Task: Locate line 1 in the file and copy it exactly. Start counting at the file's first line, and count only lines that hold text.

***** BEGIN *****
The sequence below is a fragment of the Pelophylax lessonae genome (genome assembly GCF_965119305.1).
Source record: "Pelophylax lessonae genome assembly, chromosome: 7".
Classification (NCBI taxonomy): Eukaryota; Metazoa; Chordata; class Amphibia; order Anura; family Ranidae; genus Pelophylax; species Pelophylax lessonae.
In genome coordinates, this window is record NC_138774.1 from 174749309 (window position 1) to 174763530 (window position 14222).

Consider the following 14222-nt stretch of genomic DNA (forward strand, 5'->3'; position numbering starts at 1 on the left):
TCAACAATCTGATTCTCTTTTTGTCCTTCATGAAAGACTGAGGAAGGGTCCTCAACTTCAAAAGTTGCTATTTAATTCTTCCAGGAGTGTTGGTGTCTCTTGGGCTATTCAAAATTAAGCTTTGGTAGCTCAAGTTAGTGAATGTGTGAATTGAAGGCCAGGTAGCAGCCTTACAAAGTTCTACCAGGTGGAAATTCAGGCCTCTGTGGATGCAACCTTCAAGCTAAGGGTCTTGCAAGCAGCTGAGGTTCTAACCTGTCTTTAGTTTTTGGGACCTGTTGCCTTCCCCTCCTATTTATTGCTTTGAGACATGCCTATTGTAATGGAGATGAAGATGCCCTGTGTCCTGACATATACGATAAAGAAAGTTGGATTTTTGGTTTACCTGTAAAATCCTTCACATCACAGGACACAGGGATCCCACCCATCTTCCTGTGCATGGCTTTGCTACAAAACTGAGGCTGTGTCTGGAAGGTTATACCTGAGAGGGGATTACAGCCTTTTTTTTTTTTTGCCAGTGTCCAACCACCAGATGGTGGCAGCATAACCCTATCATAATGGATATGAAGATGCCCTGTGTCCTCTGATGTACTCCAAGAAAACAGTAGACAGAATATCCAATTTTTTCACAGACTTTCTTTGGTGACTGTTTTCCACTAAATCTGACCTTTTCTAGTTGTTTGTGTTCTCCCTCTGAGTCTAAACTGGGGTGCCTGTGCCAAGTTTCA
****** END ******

The sequence below is a fragment of the Pelophylax lessonae genome (genome assembly GCF_965119305.1).